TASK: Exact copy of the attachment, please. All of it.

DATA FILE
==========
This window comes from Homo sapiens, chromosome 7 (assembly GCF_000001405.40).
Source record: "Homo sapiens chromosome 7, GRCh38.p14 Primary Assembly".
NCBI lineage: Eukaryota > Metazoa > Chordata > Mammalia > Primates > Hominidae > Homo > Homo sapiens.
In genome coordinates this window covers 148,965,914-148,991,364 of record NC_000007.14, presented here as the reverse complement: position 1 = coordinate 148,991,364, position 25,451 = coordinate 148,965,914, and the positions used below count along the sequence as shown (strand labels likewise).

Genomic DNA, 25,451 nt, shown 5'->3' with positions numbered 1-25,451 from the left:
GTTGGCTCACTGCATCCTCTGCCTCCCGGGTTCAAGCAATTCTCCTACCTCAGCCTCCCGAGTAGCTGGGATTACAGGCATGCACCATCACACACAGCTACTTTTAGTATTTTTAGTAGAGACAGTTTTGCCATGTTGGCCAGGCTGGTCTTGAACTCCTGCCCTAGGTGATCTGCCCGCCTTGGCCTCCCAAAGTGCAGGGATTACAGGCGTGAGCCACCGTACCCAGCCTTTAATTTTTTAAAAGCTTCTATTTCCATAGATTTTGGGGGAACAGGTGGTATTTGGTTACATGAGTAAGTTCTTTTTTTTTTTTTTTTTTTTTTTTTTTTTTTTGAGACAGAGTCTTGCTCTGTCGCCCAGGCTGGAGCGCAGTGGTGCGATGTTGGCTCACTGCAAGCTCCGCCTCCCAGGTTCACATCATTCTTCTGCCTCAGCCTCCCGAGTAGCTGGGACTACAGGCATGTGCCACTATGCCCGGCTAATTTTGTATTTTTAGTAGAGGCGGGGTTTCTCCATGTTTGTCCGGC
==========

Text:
This window comes from Homo sapiens, chromosome 7 (assembly GCF_000001405.40).
Source record: "Homo sapiens chromosome 7, GRCh38.p14 Primary Assembly".
NCBI lineage: Eukaryota > Metazoa > Chordata > Mammalia > Primates > Hominidae > Homo > Homo sapiens.
In genome coordinates this window covers 148,965,914-148,991,364 of record NC_000007.14, presented here as the reverse complement: position 1 = coordinate 148,991,364, position 25,451 = coordinate 148,965,914, and the positions used below count along the sequence as shown (strand labels likewise).

Genomic DNA, 25,451 nt, shown 5'->3' with positions numbered 1-25,451 from the left:
GTTGGCTCACTGCATCCTCTGCCTCCCGGGTTCAAGCAATTCTCCTACCTCAGCCTCCCGAGTAGCTGGGATTACAGGCATGCACCATCACACACAGCTACTTTTAGTATTTTTAGTAGAGACAGTTTTGCCATGTTGGCCAGGCTGGTCTTGAACTCCTGCCCTAGGTGATCTGCCCGCCTTGGCCTCCCAAAGTGCAGGGATTACAGGCGTGAGCCACCGTACCCAGCCTTTAATTTTTTAAAAGCTTCTATTTCCATAGATTTTGGGGGAACAGGTGGTATTTGGTTACATGAGTAAGTTCTTTTTTTTTTTTTTTTTTTTTTTTTTTTTTTTGAGACAGAGTCTTGCTCTGTCGCCCAGGCTGGAGCGCAGTGGTGCGATGTTGGCTCACTGCAAGCTCCGCCTCCCAGGTTCACATCATTCTTCTGCCTCAGCCTCCCGAGTAGCTGGGACTACAGGCATGTGCCACTATGCCCGGCTAATTTTGTATTTTTAGTAGAGGCGGGGTTTCTCCATGTTTGTCCGGC